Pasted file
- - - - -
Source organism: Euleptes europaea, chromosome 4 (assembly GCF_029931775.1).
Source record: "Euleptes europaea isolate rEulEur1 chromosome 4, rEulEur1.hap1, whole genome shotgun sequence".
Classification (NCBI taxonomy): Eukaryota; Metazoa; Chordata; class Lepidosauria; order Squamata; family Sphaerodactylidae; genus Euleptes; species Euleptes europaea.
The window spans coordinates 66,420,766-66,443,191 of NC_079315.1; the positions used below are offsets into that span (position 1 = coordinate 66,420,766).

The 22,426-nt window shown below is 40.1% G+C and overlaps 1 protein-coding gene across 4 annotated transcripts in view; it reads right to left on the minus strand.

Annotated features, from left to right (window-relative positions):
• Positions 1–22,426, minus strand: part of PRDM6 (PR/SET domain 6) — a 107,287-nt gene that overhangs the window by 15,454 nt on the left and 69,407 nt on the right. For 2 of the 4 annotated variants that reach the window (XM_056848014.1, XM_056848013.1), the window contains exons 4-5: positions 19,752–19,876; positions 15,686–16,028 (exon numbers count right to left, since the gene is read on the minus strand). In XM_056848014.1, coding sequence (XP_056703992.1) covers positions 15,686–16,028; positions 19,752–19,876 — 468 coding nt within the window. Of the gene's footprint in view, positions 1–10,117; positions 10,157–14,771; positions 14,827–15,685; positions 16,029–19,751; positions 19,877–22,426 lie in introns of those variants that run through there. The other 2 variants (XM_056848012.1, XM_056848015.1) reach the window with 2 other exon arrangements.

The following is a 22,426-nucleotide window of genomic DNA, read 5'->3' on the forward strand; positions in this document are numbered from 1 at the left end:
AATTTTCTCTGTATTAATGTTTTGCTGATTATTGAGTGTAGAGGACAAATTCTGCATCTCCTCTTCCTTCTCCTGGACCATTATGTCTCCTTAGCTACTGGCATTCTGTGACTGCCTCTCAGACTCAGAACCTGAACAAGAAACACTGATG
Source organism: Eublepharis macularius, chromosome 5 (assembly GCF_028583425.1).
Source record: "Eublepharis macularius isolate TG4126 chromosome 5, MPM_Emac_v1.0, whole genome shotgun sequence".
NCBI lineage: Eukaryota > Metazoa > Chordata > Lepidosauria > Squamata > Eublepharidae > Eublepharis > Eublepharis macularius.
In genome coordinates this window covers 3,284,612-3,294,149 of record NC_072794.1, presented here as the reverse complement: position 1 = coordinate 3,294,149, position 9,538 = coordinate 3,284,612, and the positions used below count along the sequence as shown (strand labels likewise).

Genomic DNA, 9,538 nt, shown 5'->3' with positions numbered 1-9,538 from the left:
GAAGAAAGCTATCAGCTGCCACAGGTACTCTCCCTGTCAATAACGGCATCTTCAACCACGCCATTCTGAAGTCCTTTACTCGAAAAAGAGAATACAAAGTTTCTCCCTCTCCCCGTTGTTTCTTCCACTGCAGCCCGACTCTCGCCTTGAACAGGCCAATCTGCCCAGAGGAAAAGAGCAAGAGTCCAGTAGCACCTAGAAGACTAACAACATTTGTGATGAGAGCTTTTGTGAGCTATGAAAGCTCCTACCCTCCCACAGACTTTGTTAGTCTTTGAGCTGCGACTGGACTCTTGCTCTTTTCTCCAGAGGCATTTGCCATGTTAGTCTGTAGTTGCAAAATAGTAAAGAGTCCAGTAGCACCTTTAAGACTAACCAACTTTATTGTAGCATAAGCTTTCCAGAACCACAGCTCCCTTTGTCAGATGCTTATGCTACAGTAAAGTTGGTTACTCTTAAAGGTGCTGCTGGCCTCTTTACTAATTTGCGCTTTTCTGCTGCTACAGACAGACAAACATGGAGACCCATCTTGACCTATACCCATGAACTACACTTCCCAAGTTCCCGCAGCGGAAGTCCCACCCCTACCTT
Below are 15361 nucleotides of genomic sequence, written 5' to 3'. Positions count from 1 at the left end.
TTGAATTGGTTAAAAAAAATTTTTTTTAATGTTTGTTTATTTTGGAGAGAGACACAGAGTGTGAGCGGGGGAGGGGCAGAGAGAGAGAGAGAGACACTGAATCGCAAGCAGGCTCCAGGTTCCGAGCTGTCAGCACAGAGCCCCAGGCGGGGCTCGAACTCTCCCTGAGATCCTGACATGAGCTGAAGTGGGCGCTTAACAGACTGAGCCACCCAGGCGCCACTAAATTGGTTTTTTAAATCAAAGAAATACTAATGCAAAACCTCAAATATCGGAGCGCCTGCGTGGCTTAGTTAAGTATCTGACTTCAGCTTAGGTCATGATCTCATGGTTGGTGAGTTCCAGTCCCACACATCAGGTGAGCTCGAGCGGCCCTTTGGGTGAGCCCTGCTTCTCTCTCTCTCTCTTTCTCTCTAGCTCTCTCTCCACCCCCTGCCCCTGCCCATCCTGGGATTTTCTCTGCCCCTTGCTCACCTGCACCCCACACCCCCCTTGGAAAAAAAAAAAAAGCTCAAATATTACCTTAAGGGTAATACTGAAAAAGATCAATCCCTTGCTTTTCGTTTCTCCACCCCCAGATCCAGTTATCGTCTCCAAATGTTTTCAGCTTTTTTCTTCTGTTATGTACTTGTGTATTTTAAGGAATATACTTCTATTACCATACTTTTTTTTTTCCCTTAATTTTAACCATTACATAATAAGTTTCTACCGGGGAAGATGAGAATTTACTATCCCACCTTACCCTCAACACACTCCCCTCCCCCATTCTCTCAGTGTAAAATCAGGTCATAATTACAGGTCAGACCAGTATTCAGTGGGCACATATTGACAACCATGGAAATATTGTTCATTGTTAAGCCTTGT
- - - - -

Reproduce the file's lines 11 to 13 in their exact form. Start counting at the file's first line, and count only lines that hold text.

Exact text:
Source record: "Eublepharis macularius isolate TG4126 chromosome 5, MPM_Emac_v1.0, whole genome shotgun sequence".
NCBI lineage: Eukaryota > Metazoa > Chordata > Lepidosauria > Squamata > Eublepharidae > Eublepharis > Eublepharis macularius.
In genome coordinates this window covers 3,284,612-3,294,149 of record NC_072794.1, presented here as the reverse complement: position 1 = coordinate 3,294,149, position 9,538 = coordinate 3,284,612, and the positions used below count along the sequence as shown (strand labels likewise).